Texas history

there we sat, in air-conditioned classroom, crammed
into desks into rows; this tennis coach-teacher insistent
if not passionate about a dusty battle for glory fort, right
there still, in our hometown. living easy and far from that
rough bloody battle. except. we knew movie heroics,
lines in the sand. we knew how to wave a flag,
cheer the team, fear the other. still do

I recently ran across a contest prompt on the theme of San Antonio history, which sent me right back to 7th grade and the Alamo.

tree lessons

how we remember
to keep our head
in this storm, not thrown
this way or that, smash-
happy to believe
any worst thing
all that screeching
through leaves
—let’s talk
like the trees
subterranean, feel slow
mud pulse before earth
unfurls, surface-catching
breath to turn green
or sparking red, gold
—let’s put it aside
let the wind glide
right over grateful eyes
and fingers, not even this
moment or year
or eternity

We knew we were in a cave

transported, real-not-real
when we heard the birdsong coming down
through the forest just the way, they say
it once had been—except the glass museum
plunk in the former woods—
but you forget, don’t you, tracing brushstrokes
the bull’s eye, prehistory of color painstaking
recreation, pixel by pixel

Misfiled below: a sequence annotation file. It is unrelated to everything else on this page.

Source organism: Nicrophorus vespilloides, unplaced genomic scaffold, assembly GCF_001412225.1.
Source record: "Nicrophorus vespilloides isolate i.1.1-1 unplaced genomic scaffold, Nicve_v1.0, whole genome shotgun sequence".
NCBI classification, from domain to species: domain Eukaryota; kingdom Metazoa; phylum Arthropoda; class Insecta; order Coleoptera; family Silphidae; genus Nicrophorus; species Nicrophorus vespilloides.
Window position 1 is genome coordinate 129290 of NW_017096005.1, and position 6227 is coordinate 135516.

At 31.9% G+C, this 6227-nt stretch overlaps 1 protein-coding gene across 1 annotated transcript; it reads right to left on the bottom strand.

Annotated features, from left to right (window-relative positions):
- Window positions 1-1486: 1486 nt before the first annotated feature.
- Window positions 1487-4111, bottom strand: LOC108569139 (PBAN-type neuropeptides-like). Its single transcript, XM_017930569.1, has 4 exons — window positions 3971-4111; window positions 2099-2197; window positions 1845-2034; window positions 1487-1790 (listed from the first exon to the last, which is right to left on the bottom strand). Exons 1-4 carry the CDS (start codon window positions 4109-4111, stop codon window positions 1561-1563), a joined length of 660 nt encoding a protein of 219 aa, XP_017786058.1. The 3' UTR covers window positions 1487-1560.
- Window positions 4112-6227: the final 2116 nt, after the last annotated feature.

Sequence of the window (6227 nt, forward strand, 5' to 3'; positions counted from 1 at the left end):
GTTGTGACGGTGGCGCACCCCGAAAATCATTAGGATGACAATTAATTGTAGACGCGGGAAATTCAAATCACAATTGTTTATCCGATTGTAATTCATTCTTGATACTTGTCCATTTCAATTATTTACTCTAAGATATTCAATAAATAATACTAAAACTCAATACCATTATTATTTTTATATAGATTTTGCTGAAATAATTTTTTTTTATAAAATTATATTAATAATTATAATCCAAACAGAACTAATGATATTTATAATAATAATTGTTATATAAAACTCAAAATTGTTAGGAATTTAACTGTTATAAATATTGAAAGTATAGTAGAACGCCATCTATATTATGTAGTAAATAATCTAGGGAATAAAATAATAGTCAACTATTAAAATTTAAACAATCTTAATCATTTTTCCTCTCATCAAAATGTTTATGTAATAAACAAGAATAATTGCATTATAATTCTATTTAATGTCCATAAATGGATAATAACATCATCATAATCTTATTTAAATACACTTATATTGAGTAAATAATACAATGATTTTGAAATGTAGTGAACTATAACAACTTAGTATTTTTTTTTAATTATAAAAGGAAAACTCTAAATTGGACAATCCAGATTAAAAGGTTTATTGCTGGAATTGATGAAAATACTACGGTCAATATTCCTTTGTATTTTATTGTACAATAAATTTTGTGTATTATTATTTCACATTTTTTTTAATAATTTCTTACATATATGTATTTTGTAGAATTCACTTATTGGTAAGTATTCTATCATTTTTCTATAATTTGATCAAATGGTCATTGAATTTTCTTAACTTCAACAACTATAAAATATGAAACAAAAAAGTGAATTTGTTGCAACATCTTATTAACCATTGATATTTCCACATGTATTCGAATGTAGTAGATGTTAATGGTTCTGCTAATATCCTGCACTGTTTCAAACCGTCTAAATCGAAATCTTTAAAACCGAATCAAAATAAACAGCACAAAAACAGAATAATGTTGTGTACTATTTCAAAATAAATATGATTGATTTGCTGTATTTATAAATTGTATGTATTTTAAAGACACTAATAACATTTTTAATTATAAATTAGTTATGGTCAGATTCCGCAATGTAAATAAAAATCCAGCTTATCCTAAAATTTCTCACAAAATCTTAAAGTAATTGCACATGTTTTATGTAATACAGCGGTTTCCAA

and thank god we can breathe and crowd
more people than ever walked these woods
or learned to paint ritual creatures
(or dreams or hunt or we don’t really know)
without destroying the dawn of art—
only what’s left of the forest—
and isn’t it glorious, how dark
and atmospheric light and shade play
in this cave?

 

Ruminating on this article about France’s latest replication of the Lascaux cave paintings…

Ordinary Things

Just another mother waiting
in the orthodontist’s waiting
room reading a book about time
travel wondering should I go
forward or back? What to do
again and again or skip right over
and what if I cleared the cache
relying on insipid chatter?
(how I remember
standing just there
and saying just that
some proof if you want
tomorrow)

 

Nothing too deep today–though I am reading James Gleick’s Time Travel: A History.

Gokstad

A thousand years buried black beneath king’s
mound; ribs, timbers rotting, our ship—
oarsmen long fallen, scattered like their gold

Bread, beer, sword—but never enough gold
in blood-spattered piles, enough to make us kings
so bold and glory-lusting we fitted our ship

shields hung out, oars locked in, then how our ship
sang the waves toward the sun’s own gold—
land ripe for plunder and death to their kings!

All now ghosts: gold, kings, and ship…

 

Imagination fired by a field trip last weekend to see the Viking ship, sailed from Norway to Chicago in 1893 for the World’s Columbian Exposition and now residing in Geneva, Illinois. Viking was modeled on the 9th-century Gokstad ship, excavated in 1880.